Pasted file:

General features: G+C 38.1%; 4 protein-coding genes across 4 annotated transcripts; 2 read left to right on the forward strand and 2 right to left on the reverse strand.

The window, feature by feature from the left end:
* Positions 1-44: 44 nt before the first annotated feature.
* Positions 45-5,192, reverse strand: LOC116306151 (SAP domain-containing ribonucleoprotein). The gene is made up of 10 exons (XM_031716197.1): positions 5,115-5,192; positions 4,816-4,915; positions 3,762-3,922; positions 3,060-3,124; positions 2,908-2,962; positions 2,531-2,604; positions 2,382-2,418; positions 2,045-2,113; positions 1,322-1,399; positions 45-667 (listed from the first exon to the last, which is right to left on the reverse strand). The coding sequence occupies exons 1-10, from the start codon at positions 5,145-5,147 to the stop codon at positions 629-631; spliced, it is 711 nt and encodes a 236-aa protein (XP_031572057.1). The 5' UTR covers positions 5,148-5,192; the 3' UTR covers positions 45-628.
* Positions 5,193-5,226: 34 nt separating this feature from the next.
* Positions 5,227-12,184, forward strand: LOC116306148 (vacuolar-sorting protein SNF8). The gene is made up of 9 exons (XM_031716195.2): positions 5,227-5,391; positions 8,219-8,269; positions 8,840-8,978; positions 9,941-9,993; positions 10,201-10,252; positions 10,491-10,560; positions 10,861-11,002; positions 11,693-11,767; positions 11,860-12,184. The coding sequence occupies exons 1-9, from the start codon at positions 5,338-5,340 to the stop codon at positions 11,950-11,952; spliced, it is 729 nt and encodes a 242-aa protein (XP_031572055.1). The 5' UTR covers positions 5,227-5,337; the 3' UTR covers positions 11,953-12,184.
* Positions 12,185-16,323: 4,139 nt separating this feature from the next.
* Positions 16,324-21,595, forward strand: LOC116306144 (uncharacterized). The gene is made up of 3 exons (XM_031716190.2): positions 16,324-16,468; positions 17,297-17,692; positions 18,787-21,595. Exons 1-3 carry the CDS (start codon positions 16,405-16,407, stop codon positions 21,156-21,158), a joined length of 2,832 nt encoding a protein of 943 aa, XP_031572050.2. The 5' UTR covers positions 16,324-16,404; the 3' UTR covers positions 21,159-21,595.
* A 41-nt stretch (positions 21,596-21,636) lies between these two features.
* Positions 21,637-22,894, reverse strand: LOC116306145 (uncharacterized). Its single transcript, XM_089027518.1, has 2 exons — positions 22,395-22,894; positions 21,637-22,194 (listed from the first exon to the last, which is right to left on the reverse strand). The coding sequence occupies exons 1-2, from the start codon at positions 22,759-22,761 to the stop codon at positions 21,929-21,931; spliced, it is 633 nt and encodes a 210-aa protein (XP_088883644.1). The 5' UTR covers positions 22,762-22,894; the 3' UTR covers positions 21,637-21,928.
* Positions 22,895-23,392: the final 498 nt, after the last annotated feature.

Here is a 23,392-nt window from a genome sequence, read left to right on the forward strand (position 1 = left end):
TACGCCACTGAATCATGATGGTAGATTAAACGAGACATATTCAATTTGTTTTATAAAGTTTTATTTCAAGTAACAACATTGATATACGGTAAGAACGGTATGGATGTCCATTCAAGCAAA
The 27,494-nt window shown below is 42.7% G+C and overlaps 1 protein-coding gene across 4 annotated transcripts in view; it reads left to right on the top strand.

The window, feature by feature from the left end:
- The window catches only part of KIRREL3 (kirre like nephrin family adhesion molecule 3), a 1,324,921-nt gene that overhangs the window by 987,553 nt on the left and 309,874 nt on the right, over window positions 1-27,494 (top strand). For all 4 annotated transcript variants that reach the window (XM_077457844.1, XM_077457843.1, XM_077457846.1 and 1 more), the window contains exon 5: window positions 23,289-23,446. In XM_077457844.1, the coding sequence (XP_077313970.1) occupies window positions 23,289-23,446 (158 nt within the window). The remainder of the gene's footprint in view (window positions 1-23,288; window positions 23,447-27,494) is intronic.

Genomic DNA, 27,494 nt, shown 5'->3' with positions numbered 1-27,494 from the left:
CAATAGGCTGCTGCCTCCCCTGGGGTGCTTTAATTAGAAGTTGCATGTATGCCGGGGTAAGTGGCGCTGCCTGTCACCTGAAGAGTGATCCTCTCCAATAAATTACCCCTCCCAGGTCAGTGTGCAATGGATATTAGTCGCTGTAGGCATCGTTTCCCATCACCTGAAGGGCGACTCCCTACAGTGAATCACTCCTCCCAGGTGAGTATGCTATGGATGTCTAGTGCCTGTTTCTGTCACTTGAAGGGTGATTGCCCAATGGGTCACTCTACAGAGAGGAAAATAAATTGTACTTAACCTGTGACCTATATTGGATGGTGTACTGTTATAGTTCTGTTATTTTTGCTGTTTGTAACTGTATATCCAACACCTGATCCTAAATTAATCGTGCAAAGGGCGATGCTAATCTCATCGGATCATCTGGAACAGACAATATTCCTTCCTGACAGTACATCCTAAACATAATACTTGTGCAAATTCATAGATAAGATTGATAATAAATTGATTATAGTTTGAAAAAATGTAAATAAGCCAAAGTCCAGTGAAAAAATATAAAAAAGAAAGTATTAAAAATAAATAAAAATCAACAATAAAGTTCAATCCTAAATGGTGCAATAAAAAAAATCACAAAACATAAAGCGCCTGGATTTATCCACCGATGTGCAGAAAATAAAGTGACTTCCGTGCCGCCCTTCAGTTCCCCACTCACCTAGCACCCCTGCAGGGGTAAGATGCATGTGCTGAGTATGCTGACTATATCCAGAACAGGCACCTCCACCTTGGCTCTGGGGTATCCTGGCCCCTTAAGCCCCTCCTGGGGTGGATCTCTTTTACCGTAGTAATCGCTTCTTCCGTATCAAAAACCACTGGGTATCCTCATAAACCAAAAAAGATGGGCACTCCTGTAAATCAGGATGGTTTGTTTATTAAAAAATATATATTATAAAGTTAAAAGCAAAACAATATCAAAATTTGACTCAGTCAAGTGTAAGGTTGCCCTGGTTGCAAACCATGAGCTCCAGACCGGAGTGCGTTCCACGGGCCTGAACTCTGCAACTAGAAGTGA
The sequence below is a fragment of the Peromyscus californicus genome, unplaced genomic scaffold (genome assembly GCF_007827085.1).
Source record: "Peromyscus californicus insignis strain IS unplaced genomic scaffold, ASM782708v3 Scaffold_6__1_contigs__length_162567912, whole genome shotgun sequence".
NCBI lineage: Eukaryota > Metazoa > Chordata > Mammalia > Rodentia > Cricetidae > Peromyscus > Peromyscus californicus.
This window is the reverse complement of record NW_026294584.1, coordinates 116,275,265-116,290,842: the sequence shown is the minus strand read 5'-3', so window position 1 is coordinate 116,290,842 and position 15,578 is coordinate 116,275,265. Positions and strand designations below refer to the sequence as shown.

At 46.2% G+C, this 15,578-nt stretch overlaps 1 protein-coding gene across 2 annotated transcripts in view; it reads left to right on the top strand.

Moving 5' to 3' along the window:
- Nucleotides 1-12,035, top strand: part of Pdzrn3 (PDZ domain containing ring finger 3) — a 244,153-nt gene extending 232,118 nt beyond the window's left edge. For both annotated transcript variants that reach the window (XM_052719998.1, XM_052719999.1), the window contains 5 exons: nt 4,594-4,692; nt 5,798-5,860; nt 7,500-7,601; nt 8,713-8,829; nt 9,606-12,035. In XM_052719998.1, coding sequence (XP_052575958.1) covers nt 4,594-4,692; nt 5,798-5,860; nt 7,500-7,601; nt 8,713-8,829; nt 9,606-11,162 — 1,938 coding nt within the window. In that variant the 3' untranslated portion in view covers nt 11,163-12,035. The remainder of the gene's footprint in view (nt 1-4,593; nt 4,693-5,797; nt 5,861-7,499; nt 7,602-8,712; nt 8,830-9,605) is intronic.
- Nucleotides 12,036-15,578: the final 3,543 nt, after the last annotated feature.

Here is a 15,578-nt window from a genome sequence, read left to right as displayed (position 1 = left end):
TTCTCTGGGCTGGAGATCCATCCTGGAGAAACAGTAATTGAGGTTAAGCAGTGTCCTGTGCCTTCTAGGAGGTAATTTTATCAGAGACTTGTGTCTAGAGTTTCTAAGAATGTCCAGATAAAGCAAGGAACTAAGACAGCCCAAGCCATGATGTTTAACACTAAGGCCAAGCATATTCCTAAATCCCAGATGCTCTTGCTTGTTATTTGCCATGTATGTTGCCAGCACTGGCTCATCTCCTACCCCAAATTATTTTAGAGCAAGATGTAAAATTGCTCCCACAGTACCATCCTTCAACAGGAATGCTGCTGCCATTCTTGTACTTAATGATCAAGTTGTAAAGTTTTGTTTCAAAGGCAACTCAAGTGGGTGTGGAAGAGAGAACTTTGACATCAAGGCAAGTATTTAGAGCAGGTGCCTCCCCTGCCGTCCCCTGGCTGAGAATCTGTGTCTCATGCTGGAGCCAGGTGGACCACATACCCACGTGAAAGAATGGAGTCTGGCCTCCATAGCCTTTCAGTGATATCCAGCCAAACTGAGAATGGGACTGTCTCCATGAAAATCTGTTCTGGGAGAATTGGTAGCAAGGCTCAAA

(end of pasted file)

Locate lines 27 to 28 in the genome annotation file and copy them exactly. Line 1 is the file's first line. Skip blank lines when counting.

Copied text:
Here is a 15,578-nt window from a genome sequence, read left to right as displayed (position 1 = left end):
TTCTCTGGGCTGGAGATCCATCCTGGAGAAACAGTAATTGAGGTTAAGCAGTGTCCTGTGCCTTCTAGGAGGTAATTTTATCAGAGACTTGTGTCTAGAGTTTCTAAGAATGTCCAGATAAAGCAAGGAACTAAGACAGCCCAAGCCATGATGTTTAACACTAAGGCCAAGCATATTCCTAAATCCCAGATGCTCTTGCTTGTTATTTGCCATGTATGTTGCCAGCACTGGCTCATCTCCTACCCCAAATTATTTTAGAGCAAGATGTAAAATTGCTCCCACAGTACCATCCTTCAACAGGAATGCTGCTGCCATTCTTGTACTTAATGATCAAGTTGTAAAGTTTTGTTTCAAAGGCAACTCAAGTGGGTGTGGAAGAGAGAACTTTGACATCAAGGCAAGTATTTAGAGCAGGTGCCTCCCCTGCCGTCCCCTGGCTGAGAATCTGTGTCTCATGCTGGAGCCAGGTGGACCACATACCCACGTGAAAGAATGGAGTCTGGCCTCCATAGCCTTTCAGTGATATCCAGCCAAACTGAGAATGGGACTGTCTCCATGAAAATCTGTTCTGGGAGAATTGGTAGCAAGGCTCAAA